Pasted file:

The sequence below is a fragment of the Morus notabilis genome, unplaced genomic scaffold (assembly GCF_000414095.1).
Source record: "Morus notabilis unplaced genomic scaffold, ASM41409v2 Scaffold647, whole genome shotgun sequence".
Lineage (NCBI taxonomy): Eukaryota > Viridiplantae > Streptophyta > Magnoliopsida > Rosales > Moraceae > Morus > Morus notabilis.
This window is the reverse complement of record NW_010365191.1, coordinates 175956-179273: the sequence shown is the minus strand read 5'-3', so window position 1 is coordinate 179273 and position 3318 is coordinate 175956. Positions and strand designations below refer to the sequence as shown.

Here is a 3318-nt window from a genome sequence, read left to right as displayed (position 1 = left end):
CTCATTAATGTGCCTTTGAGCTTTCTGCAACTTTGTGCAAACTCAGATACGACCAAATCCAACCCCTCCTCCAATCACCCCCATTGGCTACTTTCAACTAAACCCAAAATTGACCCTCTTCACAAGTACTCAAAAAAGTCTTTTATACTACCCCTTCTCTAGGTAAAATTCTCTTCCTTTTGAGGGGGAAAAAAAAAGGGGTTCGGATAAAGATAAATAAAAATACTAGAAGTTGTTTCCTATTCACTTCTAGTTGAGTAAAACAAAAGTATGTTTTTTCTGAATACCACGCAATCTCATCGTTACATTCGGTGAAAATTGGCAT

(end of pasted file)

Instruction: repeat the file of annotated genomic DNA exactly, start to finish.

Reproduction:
The sequence below is a fragment of the Morus notabilis genome, unplaced genomic scaffold (assembly GCF_000414095.1).
Source record: "Morus notabilis unplaced genomic scaffold, ASM41409v2 Scaffold647, whole genome shotgun sequence".
Lineage (NCBI taxonomy): Eukaryota > Viridiplantae > Streptophyta > Magnoliopsida > Rosales > Moraceae > Morus > Morus notabilis.
This window is the reverse complement of record NW_010365191.1, coordinates 175956-179273: the sequence shown is the minus strand read 5'-3', so window position 1 is coordinate 179273 and position 3318 is coordinate 175956. Positions and strand designations below refer to the sequence as shown.

Here is a 3318-nt window from a genome sequence, read left to right as displayed (position 1 = left end):
CTCATTAATGTGCCTTTGAGCTTTCTGCAACTTTGTGCAAACTCAGATACGACCAAATCCAACCCCTCCTCCAATCACCCCCATTGGCTACTTTCAACTAAACCCAAAATTGACCCTCTTCACAAGTACTCAAAAAAGTCTTTTATACTACCCCTTCTCTAGGTAAAATTCTCTTCCTTTTGAGGGGGAAAAAAAAAGGGGTTCGGATAAAGATAAATAAAAATACTAGAAGTTGTTTCCTATTCACTTCTAGTTGAGTAAAACAAAAGTATGTTTTTTCTGAATACCACGCAATCTCATCGTTACATTCGGTGAAAATTGGCAT